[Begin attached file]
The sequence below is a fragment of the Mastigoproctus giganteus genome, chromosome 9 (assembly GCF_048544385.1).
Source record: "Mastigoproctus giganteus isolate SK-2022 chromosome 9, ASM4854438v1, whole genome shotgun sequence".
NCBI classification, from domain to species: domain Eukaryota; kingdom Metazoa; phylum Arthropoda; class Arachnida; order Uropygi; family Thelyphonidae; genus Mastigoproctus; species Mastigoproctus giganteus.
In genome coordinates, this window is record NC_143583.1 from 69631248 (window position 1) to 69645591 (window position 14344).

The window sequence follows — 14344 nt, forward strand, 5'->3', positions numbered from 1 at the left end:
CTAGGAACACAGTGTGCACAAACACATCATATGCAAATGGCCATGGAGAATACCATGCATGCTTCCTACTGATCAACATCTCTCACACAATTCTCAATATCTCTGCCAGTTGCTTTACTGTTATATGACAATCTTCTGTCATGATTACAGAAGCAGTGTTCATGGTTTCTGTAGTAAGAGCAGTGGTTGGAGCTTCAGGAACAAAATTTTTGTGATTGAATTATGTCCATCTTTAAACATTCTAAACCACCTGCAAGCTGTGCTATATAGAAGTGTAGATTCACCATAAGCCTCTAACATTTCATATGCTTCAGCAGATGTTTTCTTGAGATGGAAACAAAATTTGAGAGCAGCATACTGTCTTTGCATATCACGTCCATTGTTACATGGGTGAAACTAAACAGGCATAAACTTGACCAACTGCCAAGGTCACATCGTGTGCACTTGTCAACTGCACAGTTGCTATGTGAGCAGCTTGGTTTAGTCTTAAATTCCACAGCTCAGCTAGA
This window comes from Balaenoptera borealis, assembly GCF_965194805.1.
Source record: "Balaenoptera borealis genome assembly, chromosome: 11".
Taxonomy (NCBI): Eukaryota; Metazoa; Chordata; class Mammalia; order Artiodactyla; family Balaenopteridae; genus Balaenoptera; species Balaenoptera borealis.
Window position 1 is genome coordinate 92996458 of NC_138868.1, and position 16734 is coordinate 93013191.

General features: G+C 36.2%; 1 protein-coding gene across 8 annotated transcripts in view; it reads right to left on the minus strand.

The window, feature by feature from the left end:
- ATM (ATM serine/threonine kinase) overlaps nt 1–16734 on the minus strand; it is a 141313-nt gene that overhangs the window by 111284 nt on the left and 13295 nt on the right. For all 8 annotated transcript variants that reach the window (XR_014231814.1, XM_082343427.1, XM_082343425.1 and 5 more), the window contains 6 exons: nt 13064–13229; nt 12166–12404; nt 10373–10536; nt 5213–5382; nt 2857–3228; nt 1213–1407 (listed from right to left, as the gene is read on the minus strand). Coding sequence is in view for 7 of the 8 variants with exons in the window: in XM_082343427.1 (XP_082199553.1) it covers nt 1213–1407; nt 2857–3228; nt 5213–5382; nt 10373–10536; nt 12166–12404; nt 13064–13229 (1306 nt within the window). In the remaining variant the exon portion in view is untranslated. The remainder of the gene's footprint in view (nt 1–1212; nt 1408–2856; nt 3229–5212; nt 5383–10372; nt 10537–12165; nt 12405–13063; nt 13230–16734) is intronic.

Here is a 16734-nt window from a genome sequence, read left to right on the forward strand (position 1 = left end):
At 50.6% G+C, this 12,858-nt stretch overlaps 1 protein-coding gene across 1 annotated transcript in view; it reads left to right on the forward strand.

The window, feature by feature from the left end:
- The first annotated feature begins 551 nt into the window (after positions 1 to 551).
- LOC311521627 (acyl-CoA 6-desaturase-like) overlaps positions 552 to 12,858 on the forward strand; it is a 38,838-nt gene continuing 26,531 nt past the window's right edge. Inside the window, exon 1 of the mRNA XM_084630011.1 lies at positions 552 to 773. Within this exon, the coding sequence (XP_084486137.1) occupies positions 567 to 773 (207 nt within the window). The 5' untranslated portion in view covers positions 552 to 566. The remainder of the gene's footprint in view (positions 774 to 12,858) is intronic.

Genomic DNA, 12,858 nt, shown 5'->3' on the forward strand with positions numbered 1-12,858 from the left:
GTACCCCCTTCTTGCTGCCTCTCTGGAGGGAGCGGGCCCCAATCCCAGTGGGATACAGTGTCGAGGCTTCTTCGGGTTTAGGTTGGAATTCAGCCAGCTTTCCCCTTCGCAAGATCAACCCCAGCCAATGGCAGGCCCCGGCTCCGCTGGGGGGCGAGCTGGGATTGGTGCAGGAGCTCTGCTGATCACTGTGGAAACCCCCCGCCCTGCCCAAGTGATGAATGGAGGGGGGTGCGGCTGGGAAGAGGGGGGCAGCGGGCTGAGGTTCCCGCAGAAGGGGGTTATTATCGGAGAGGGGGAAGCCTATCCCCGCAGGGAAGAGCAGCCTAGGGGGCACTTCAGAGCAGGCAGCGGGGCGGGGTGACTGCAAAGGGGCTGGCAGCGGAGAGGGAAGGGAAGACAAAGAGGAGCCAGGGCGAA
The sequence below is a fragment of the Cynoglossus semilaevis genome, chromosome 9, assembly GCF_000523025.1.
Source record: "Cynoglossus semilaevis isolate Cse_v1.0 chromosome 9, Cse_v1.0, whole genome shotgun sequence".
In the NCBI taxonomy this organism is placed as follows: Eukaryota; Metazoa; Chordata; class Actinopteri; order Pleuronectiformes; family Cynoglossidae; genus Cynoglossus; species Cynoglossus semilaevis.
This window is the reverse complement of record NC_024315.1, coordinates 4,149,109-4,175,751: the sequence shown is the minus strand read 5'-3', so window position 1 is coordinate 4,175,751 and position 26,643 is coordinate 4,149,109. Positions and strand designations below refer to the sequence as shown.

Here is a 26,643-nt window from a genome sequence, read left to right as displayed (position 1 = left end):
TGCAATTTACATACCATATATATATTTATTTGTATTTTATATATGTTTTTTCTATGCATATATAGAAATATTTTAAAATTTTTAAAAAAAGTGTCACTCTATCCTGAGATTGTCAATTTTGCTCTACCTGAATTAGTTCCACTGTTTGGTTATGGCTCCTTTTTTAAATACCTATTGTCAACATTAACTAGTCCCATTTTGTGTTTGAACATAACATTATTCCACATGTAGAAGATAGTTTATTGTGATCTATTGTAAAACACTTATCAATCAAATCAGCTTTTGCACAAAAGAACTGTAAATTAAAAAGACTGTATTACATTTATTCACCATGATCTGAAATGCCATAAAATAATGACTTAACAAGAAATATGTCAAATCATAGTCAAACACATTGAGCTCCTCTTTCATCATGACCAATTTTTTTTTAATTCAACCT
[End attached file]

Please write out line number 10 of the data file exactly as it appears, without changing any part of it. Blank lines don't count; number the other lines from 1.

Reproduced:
Window position 1 is genome coordinate 92996458 of NC_138868.1, and position 16734 is coordinate 93013191.